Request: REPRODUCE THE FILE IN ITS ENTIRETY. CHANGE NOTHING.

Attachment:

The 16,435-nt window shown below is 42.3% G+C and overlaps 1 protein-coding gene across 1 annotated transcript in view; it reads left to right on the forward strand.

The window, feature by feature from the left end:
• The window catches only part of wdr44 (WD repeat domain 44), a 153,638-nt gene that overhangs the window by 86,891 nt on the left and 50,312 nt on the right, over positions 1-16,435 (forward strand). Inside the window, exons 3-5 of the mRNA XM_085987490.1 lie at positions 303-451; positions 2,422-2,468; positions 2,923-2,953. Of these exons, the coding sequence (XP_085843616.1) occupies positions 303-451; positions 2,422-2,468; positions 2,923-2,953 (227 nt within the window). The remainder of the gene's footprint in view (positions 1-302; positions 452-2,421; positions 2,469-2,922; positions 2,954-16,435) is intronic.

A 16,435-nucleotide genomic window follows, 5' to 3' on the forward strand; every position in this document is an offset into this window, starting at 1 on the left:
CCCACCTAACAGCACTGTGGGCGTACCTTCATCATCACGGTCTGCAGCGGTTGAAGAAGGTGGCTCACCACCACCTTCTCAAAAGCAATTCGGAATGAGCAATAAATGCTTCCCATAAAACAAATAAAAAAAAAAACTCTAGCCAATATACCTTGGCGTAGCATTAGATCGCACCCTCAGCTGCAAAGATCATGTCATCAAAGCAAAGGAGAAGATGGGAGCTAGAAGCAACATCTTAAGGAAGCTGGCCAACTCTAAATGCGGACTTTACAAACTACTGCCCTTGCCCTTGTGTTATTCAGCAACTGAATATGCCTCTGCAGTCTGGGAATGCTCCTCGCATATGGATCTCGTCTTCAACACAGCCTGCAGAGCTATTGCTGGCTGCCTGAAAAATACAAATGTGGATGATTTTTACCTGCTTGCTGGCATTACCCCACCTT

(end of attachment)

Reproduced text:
The 16,435-nt window shown below is 42.3% G+C and overlaps 1 protein-coding gene across 1 annotated transcript in view; it reads left to right on the forward strand.

The window, feature by feature from the left end:
• The window catches only part of wdr44 (WD repeat domain 44), a 153,638-nt gene that overhangs the window by 86,891 nt on the left and 50,312 nt on the right, over positions 1-16,435 (forward strand). Inside the window, exons 3-5 of the mRNA XM_085987490.1 lie at positions 303-451; positions 2,422-2,468; positions 2,923-2,953. Of these exons, the coding sequence (XP_085843616.1) occupies positions 303-451; positions 2,422-2,468; positions 2,923-2,953 (227 nt within the window). The remainder of the gene's footprint in view (positions 1-302; positions 452-2,421; positions 2,469-2,922; positions 2,954-16,435) is intronic.

A 16,435-nucleotide genomic window follows, 5' to 3' on the forward strand; every position in this document is an offset into this window, starting at 1 on the left:
CCCACCTAACAGCACTGTGGGCGTACCTTCATCATCACGGTCTGCAGCGGTTGAAGAAGGTGGCTCACCACCACCTTCTCAAAAGCAATTCGGAATGAGCAATAAATGCTTCCCATAAAACAAATAAAAAAAAAAACTCTAGCCAATATACCTTGGCGTAGCATTAGATCGCACCCTCAGCTGCAAAGATCATGTCATCAAAGCAAAGGAGAAGATGGGAGCTAGAAGCAACATCTTAAGGAAGCTGGCCAACTCTAAATGCGGACTTTACAAACTACTGCCCTTGCCCTTGTGTTATTCAGCAACTGAATATGCCTCTGCAGTCTGGGAATGCTCCTCGCATATGGATCTCGTCTTCAACACAGCCTGCAGAGCTATTGCTGGCTGCCTGAAAAATACAAATGTGGATGATTTTTACCTGCTTGCTGGCATTACCCCACCTT